Each sermon is published in large print for use in preaching, and for easy reading by several people gathered around the computer monitor.
IS THERE ANY LIMIT TO LOVINGKINDNESS?
A SERMON ORIGINALLY DELIVERED AT
THE HIGH HILL UNITED METHODIST CHURCH
THE FEDERATED CHURCH OF ATHENS
4 NOVEMBER 1990
By Frank L. Hoffman, Pastor
Preparation Verse: (Proverbs 31:26)
She opens her mouth in wisdom, and the teaching of kindness is on her tongue.
Is there any limit to lovingkindness?
From the standpoint of the giver, there doesn't seem to be any limit.
Lovingkindness should always be extended by a Christian to the whole of God's creation, just as God bestows His lovingkindness upon us.
If there is any limit at all, it is from the standpoint of the receiver.
God offers lovingkindness to that person, and so can we; but if they reject
it, then it dies with the offer.
It is somewhat like our celebration of The Lord's Supper this morning.
It is set up here in front of the church.
It is freely offered to everyone that enters.
If someone doesn't wish to participate, we cannot force-feed them.
If someone just participates because they don't wish to feel left out, they probably will receive very little.
In order to receive the grace of God offered in this celebration of remembrance, we must remember that Jesus Christ died for us, personally, and then we must repent of our sins.
Listen to how Jesus explains our receiving and sharing of His lovingkindness in Luke 6:27-38, and specifically the first two verses:
27. "But I say to you who hear, love your enemies, do good to those who hate you,
28. bless those who curse you, pray for those who mistreat you.
As we discussed last week, didn’t both Jesus and Stephen pray for those who mistreated them?
Weren't we also enemies of the Lord before we believed in Jesus and repented of our sins?
God's lovingkindness was never withdrawn. In fact, it is still here, but we didn't know about it until we received it.
Thus, Jesus wants us to show this same lovingkindness to others as He has extended it to us, without limits, even to our enemies.
So that, hopefully, they would see the truth and return to God.
Then Jesus instructs us to go even further with our offer. Listen to what He says in verses 29-31:
29. "Whoever hits you on the cheek [physically or as an insult], offer him the other also; and whoever takes away your coat, do not withhold your shirt from him either.
30. "Give to everyone who asks of you, and whoever takes away what is yours, do not demand it back.
31. "And just as you want people to treat you, treat them in the same way.
Maybe we can usually accept what we are told in verse 31, and treat others as we want to be treated.
But let them hit us on the cheek, or publicly insult us, and we might consider returning to them our fist.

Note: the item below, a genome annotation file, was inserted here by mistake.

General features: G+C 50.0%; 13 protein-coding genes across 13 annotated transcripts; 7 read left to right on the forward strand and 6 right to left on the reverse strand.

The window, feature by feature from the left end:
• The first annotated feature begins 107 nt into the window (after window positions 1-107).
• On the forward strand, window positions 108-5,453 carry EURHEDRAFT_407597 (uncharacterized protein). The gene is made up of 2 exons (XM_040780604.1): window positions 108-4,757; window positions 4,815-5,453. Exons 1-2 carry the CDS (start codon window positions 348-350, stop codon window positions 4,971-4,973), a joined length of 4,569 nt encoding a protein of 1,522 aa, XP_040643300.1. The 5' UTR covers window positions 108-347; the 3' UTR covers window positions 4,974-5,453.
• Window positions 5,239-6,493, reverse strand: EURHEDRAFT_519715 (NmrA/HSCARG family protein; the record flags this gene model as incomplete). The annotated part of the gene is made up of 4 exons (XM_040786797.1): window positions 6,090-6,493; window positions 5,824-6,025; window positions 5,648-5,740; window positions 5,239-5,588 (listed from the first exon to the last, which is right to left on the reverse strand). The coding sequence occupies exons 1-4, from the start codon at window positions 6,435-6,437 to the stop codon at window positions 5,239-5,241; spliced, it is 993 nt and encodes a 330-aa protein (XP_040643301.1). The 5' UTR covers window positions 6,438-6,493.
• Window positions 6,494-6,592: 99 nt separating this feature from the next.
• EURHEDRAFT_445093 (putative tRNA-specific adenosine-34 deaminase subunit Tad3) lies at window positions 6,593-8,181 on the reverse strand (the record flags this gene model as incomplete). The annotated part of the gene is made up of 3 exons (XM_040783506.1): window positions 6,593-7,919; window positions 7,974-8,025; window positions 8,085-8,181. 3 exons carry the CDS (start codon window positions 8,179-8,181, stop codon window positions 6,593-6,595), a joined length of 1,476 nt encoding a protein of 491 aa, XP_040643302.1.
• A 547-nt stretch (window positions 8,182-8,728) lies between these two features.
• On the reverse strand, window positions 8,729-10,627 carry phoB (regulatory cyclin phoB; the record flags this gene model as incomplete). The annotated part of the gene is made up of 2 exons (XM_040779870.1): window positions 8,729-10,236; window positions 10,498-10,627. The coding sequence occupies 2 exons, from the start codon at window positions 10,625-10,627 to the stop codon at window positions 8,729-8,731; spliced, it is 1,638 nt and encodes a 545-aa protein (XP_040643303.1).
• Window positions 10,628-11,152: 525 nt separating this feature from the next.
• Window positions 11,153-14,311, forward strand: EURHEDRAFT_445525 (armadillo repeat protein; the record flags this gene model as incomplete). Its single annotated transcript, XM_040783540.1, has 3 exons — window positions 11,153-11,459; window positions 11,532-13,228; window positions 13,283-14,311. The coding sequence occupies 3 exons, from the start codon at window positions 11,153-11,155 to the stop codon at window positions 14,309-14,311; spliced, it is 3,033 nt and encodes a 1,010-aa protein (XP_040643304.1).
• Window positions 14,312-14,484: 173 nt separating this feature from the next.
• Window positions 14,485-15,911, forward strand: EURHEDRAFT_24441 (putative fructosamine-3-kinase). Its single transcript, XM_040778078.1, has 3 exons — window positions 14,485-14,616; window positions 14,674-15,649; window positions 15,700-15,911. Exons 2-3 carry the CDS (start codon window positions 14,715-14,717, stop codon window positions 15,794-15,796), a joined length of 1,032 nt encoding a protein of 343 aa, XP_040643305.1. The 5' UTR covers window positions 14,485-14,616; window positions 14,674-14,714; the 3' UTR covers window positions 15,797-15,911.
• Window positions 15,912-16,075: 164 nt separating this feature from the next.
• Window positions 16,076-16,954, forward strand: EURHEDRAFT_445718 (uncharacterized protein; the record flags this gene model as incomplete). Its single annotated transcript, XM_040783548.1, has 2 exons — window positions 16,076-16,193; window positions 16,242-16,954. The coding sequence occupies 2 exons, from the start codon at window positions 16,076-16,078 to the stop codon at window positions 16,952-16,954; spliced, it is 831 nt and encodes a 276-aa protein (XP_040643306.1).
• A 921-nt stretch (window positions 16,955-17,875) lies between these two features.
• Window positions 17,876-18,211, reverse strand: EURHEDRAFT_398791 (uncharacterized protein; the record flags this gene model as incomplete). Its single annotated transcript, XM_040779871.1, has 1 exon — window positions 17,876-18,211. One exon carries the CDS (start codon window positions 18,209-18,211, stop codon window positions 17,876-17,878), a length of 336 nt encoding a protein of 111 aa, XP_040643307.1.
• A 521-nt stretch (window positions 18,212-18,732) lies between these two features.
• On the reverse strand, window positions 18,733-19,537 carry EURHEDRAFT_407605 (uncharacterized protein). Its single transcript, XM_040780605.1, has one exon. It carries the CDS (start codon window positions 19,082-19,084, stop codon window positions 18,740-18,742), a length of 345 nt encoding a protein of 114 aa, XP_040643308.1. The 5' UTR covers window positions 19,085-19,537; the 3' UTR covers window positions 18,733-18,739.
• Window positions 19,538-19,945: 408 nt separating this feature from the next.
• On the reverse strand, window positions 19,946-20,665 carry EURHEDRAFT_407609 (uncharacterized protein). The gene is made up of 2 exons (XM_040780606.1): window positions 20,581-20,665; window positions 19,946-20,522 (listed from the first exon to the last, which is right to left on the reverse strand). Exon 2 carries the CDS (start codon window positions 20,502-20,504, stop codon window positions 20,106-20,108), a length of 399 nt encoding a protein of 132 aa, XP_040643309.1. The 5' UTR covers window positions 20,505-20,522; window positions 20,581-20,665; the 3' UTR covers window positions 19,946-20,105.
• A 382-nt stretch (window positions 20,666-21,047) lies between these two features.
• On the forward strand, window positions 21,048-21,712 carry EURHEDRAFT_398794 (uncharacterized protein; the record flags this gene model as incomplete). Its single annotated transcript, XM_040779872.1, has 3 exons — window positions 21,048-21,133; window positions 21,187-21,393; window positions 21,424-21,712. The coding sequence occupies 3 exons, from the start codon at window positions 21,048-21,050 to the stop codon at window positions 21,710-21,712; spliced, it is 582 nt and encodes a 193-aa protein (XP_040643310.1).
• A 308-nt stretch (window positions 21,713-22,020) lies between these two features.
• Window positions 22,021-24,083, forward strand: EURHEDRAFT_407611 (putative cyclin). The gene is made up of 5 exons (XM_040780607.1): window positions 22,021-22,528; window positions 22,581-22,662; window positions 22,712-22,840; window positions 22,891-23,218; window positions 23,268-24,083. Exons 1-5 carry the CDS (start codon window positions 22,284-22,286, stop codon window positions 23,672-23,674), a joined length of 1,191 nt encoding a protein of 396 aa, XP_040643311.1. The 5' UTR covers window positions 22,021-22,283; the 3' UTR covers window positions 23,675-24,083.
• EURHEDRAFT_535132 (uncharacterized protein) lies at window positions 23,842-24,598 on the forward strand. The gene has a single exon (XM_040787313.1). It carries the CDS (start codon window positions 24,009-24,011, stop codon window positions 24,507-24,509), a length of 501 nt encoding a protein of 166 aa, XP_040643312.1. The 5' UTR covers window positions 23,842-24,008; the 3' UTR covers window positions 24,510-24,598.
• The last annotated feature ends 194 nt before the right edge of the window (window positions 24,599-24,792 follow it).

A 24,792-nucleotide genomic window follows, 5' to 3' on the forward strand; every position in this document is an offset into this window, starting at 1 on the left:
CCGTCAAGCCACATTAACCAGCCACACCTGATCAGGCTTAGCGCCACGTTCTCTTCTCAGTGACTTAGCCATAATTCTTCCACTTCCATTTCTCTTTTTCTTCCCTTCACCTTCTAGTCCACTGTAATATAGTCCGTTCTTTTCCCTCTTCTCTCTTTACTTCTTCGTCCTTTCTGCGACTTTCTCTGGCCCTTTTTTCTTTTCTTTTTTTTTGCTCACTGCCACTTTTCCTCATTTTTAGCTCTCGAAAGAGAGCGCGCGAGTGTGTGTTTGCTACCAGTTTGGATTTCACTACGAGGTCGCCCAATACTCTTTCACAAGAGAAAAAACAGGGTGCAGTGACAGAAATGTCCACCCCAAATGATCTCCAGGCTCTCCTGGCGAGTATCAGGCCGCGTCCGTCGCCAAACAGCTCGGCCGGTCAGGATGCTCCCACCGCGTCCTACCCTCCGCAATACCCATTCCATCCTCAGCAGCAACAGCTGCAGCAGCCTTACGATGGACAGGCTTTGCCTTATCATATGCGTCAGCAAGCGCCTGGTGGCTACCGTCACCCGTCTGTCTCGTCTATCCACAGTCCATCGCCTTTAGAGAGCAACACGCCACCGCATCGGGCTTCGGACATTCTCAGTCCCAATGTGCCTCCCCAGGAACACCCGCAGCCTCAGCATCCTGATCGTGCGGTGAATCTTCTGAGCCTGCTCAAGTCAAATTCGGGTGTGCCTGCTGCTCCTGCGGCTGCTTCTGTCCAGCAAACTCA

Let them take something that is ours, and we may wish to destroy them.
That is not lovingkindness?
But you may say, "What they are doing is not lovingkindness either."
And you are correct. It isn't lovingkindness; but neither are they Christians, for unless one is of one mind with Christ, they cannot understand lovingkindness; but they can sure see it when it is being genuinely offered.
Most of you know that we have a construction management business that supports us, as well as this and other ministries; but what most of you probably don't know is that in our business and personally, we have had much taken.
We have averaged a loss of about $1,000.00 a week for the past 10 years from our clients simply refusing to pay us, and we have collected very little of it.
And there are times when there is only enough money to pay the salaries of those who work for us, and we cannot receive anything for all our efforts.
This isn't something that happens rarely, it happens about 40% of the time.
But from God, I have learned that I must still have peace and continue to extend lovingkindness; and as a result, we are blessed.
I pray that some of you have shared in that blessing with us.
If my mind was full of anger and revenge, I could not get up here behind the pulpit, nor lead our Bible study in a way that would have any meaning.
God wants us all to live His word.
And all I have ever asked of any of you is that you at least do as I do, but I know that you are all capable of doing even more.
As we said, lovingkindness has no limits from the standpoint of the giver. Hear what Jesus says in verses 32-34:
32. "And if you love those who love you, what credit is that to you? For even sinners love those who love them.
33. "And if you do good to those who do good to you, what credit is that to you? For even sinners do the same.
34. "And if you lend to those from whom you expect to receive, what credit is that to you? Even sinners lend to sinners, in order to receive back the same amount.